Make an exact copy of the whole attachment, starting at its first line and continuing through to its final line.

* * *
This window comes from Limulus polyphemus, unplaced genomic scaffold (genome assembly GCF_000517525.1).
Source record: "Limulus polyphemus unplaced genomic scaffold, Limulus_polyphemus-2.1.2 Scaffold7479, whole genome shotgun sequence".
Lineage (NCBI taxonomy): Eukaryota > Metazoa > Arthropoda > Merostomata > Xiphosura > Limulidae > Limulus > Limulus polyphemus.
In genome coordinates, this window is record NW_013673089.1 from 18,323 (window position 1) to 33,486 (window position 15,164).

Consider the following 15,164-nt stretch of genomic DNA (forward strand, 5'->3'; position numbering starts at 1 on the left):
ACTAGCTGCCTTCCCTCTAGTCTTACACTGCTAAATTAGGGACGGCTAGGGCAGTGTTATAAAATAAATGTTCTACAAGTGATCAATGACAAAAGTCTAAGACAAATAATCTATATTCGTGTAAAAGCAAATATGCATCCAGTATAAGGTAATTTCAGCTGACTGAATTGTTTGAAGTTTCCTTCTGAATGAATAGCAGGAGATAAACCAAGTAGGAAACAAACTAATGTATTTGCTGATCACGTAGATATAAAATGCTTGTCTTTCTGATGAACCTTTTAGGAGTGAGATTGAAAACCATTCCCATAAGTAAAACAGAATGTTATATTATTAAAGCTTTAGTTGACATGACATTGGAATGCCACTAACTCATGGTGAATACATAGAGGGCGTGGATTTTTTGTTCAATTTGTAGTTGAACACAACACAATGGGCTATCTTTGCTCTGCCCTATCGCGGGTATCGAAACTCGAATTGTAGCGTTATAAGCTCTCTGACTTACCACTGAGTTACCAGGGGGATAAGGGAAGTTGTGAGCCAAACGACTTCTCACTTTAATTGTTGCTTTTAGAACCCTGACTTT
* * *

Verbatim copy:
This window comes from Limulus polyphemus, unplaced genomic scaffold (genome assembly GCF_000517525.1).
Source record: "Limulus polyphemus unplaced genomic scaffold, Limulus_polyphemus-2.1.2 Scaffold7479, whole genome shotgun sequence".
Lineage (NCBI taxonomy): Eukaryota > Metazoa > Arthropoda > Merostomata > Xiphosura > Limulidae > Limulus > Limulus polyphemus.
In genome coordinates, this window is record NW_013673089.1 from 18,323 (window position 1) to 33,486 (window position 15,164).

Consider the following 15,164-nt stretch of genomic DNA (forward strand, 5'->3'; position numbering starts at 1 on the left):
ACTAGCTGCCTTCCCTCTAGTCTTACACTGCTAAATTAGGGACGGCTAGGGCAGTGTTATAAAATAAATGTTCTACAAGTGATCAATGACAAAAGTCTAAGACAAATAATCTATATTCGTGTAAAAGCAAATATGCATCCAGTATAAGGTAATTTCAGCTGACTGAATTGTTTGAAGTTTCCTTCTGAATGAATAGCAGGAGATAAACCAAGTAGGAAACAAACTAATGTATTTGCTGATCACGTAGATATAAAATGCTTGTCTTTCTGATGAACCTTTTAGGAGTGAGATTGAAAACCATTCCCATAAGTAAAACAGAATGTTATATTATTAAAGCTTTAGTTGACATGACATTGGAATGCCACTAACTCATGGTGAATACATAGAGGGCGTGGATTTTTTGTTCAATTTGTAGTTGAACACAACACAATGGGCTATCTTTGCTCTGCCCTATCGCGGGTATCGAAACTCGAATTGTAGCGTTATAAGCTCTCTGACTTACCACTGAGTTACCAGGGGGATAAGGGAAGTTGTGAGCCAAACGACTTCTCACTTTAATTGTTGCTTTTAGAACCCTGACTTT